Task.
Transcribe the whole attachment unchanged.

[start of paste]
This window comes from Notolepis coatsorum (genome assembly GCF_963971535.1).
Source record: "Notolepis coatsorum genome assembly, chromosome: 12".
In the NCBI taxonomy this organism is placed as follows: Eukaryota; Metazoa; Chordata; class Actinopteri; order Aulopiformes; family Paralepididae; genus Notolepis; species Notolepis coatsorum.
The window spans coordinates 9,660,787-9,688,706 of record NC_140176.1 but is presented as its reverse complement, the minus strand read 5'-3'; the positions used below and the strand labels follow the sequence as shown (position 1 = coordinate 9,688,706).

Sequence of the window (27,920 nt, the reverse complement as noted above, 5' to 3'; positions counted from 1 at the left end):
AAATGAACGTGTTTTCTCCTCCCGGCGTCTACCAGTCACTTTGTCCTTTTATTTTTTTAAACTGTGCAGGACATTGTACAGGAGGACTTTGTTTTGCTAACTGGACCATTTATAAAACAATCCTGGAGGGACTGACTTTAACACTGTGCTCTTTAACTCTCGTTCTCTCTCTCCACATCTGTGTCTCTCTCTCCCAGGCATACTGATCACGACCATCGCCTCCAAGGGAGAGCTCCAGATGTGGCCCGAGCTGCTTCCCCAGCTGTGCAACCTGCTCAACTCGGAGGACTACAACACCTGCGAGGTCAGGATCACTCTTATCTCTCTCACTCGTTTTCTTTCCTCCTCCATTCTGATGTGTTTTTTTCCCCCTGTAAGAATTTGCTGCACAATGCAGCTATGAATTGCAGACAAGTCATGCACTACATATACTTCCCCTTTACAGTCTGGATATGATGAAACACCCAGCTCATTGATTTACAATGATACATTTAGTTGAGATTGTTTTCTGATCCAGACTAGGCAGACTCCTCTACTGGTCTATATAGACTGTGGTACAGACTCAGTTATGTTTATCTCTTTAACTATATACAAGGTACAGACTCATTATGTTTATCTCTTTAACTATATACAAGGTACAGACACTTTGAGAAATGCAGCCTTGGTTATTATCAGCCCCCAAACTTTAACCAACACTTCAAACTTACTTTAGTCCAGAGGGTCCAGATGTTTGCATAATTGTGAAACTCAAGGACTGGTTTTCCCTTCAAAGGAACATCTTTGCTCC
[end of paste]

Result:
This window comes from Notolepis coatsorum (genome assembly GCF_963971535.1).
Source record: "Notolepis coatsorum genome assembly, chromosome: 12".
In the NCBI taxonomy this organism is placed as follows: Eukaryota; Metazoa; Chordata; class Actinopteri; order Aulopiformes; family Paralepididae; genus Notolepis; species Notolepis coatsorum.
The window spans coordinates 9,660,787-9,688,706 of record NC_140176.1 but is presented as its reverse complement, the minus strand read 5'-3'; the positions used below and the strand labels follow the sequence as shown (position 1 = coordinate 9,688,706).

Sequence of the window (27,920 nt, the reverse complement as noted above, 5' to 3'; positions counted from 1 at the left end):
AAATGAACGTGTTTTCTCCTCCCGGCGTCTACCAGTCACTTTGTCCTTTTATTTTTTTAAACTGTGCAGGACATTGTACAGGAGGACTTTGTTTTGCTAACTGGACCATTTATAAAACAATCCTGGAGGGACTGACTTTAACACTGTGCTCTTTAACTCTCGTTCTCTCTCTCCACATCTGTGTCTCTCTCTCCCAGGCATACTGATCACGACCATCGCCTCCAAGGGAGAGCTCCAGATGTGGCCCGAGCTGCTTCCCCAGCTGTGCAACCTGCTCAACTCGGAGGACTACAACACCTGCGAGGTCAGGATCACTCTTATCTCTCTCACTCGTTTTCTTTCCTCCTCCATTCTGATGTGTTTTTTTCCCCCTGTAAGAATTTGCTGCACAATGCAGCTATGAATTGCAGACAAGTCATGCACTACATATACTTCCCCTTTACAGTCTGGATATGATGAAACACCCAGCTCATTGATTTACAATGATACATTTAGTTGAGATTGTTTTCTGATCCAGACTAGGCAGACTCCTCTACTGGTCTATATAGACTGTGGTACAGACTCAGTTATGTTTATCTCTTTAACTATATACAAGGTACAGACTCATTATGTTTATCTCTTTAACTATATACAAGGTACAGACACTTTGAGAAATGCAGCCTTGGTTATTATCAGCCCCCAAACTTTAACCAACACTTCAAACTTACTTTAGTCCAGAGGGTCCAGATGTTTGCATAATTGTGAAACTCAAGGACTGGTTTTCCCTTCAAAGGAACATCTTTGCTCC